Surprise: How a Europe-Focused ETF Beat the S&P 500 over the Last Three Years


Key Takeaways

  • Investors might be surprised by how well certain currency-hedged eurozone equity strategies did relative to the S&P 500 Index over the past three years. 
  • The WisdomTree Europe Hedged Equity Fund (HEDJ) has performed strongly, particularly over the most recent three-year time frame. 
  • HEDJ has a higher weight in the Consumer Discretionary sector compared to the S&P 500 Index, which has a higher exposure to the Information Technology sector, helping to contextualize some of the structural difference between the U.S. and European equity markets. 
  • HEDJ has a lower valuation than the S&P 500 Index, with a lower estimated price-to-earnings ratio and a higher discount to estimated 2025 operating income. 

U.S. market leadership has been well established for much of the last 15 years, but it might surprise a number of readers to learn some European ETFs outperformed the U.S. over the last three years—so long as those ETFs employed a currency-hedged approach.

The dollar has been strong, and we think it offers a nice diversifier to portfolios. But if there is a place where it matters the most, it likely is Europe, which we see as having long-term structural issues with its economy.

But low growth can lead to opportunities for low valuations in companies that participate in revenue growth around the world, not just in Europe.

U.S. equity markets are richly priced. While valuation by itself has rarely caused a market correction, there are wide concerns that U.S. equities could be ripe for a downturn.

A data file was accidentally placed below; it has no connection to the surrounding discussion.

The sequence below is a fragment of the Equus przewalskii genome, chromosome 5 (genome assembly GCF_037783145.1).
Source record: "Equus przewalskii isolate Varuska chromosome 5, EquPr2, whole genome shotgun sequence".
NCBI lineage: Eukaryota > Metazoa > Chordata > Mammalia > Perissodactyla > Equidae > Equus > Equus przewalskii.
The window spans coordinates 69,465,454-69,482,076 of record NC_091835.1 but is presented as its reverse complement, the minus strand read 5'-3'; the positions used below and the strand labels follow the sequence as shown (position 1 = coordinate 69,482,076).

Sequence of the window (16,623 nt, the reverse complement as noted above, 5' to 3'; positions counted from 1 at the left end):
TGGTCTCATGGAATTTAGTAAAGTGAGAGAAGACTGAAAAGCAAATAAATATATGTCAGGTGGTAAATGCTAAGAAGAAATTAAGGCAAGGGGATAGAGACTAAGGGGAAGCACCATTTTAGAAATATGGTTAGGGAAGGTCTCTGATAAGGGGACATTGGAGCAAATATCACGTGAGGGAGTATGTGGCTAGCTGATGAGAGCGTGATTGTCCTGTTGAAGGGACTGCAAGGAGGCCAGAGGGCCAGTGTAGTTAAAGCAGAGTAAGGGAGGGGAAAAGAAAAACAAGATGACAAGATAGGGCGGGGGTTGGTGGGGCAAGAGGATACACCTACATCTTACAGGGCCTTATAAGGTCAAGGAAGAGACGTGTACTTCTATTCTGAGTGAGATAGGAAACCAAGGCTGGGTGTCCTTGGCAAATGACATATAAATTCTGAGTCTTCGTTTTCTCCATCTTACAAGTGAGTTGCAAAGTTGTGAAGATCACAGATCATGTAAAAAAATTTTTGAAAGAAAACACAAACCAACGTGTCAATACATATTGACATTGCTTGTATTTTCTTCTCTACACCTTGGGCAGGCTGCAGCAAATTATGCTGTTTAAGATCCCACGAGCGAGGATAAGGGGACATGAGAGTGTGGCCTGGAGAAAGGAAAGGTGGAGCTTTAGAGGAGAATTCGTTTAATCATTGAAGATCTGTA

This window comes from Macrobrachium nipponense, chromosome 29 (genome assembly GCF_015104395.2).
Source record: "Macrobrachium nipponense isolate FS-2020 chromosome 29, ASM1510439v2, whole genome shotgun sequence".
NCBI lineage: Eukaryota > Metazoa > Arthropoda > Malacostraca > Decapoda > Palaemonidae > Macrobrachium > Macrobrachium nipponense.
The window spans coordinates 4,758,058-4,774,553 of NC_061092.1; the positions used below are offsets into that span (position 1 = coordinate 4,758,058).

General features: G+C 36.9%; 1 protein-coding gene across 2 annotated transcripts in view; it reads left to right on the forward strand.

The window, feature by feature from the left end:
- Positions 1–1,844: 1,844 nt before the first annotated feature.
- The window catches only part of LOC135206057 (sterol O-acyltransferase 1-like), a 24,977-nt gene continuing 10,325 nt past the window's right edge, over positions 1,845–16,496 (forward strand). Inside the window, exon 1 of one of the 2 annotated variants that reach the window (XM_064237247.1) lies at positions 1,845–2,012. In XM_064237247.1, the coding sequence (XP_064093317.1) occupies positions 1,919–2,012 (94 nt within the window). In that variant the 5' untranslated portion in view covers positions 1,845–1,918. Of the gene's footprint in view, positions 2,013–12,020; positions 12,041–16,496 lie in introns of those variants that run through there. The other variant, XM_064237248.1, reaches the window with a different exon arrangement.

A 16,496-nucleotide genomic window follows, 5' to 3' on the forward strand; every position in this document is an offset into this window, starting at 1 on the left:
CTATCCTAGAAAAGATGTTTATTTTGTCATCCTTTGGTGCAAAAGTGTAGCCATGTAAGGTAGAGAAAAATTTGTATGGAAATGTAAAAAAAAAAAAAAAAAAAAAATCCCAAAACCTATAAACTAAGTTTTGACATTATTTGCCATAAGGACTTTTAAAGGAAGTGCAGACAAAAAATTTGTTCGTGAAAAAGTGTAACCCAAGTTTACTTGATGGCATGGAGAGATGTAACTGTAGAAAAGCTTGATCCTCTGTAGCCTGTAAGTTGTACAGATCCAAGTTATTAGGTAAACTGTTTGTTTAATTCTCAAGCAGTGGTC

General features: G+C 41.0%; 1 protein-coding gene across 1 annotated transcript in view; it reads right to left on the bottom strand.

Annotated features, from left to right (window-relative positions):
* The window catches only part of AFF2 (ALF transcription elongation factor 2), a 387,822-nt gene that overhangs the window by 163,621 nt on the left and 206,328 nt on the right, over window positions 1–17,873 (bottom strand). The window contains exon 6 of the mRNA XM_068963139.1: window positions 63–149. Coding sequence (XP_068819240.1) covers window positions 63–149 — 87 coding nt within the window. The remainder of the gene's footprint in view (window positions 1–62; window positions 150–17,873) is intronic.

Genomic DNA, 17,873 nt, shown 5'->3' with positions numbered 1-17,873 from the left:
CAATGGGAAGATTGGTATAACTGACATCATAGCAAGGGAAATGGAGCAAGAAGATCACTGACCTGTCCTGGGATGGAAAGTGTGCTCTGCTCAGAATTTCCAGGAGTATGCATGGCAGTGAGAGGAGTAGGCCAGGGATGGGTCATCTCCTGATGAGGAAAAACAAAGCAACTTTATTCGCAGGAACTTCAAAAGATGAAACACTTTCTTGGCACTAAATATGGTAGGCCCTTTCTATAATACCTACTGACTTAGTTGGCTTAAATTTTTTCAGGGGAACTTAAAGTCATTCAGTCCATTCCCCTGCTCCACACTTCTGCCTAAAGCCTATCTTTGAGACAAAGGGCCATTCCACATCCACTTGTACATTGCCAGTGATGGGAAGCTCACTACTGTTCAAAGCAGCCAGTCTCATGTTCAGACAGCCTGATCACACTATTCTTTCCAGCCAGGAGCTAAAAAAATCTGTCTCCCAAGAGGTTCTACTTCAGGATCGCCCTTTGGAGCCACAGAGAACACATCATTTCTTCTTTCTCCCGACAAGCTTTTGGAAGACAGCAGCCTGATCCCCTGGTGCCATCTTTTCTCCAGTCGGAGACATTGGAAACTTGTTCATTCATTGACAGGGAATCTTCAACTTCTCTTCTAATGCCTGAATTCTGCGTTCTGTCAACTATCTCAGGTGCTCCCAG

European equities are perceived to be among the global laggards in performance. From the top down:

  • While the U.S. has energy security, fulfillment of Europe’s energy needs has been at greater risk ever since Russia invaded Ukraine. Germany, Europe’s manufacturing center, became dependent on Russian natural gas and had to make significant shifts.
  • There is a perception that Europe leads on regulation, whereas the U.S. tends to lead on innovation. Using AI as an example, Europe has taken steps to secure these technologies on the regulatory front,1 but most of the companies pushing the newest AI technologies forward are not operating out of Europe.2

Many tend to assume that the U.S. must be crushing Europe on an equity market performance basis.

European vs. U.S. Equities: A Few Performance Surprises

To give a better sense of how different types of equities are performing, we can delve into the broad ETF toolkit including3:

  • WisdomTree Europe Hedged Equity Fund (HEDJ): The WisdomTree Europe Hedged Equity Fund is designed to track the total return performance, before fees and expenses, of the WisdomTree Europe Hedged Equity Index. The Index consists of dividend-paying companies incorporated in the eurozone and traded on eurozone stock exchanges that derive more than 50% of their revenue from sources outside Europe, tilting toward companies with a more global revenue base. The Index also hedges exposure to fluctuations in the exchange rate between the euro and U.S. dollar.
  • iShares MSCI Eurozone ETF (EZU): The iShares MSCI Eurozone ETF is designed to track the total return performance, before fees and expenses, of the MSCI EMU Index. The index provides exposure to large-cap and mid-cap equities within the eurozone. Currency exposure between the euro and U.S. dollar is not hedged.
  • iShares Currency Hedged MSCI Eurozone ETF (HEZU): The iShares Currency Hedged MSCI Eurozone ETF is designed to track the total return performance, before fees and expenses, of the MSCI EMU 100% Hedged to USD Index. This index hedges exposure to fluctuations in the exchange rate between the euro and U.S. dollar. The index also provides exposure to large-cap and mid-cap equities within the eurozone.
  • We use the S&P 500 Index to show the performance of the U.S. equity market.

In recent years, investors have become so used to U.S. equities outperforming European equities that the question of which region is winning in a given period has almost faded away. Few, if any, assume that European equities would be outperforming those in the U.S.

Figure 1a: Standardized Performance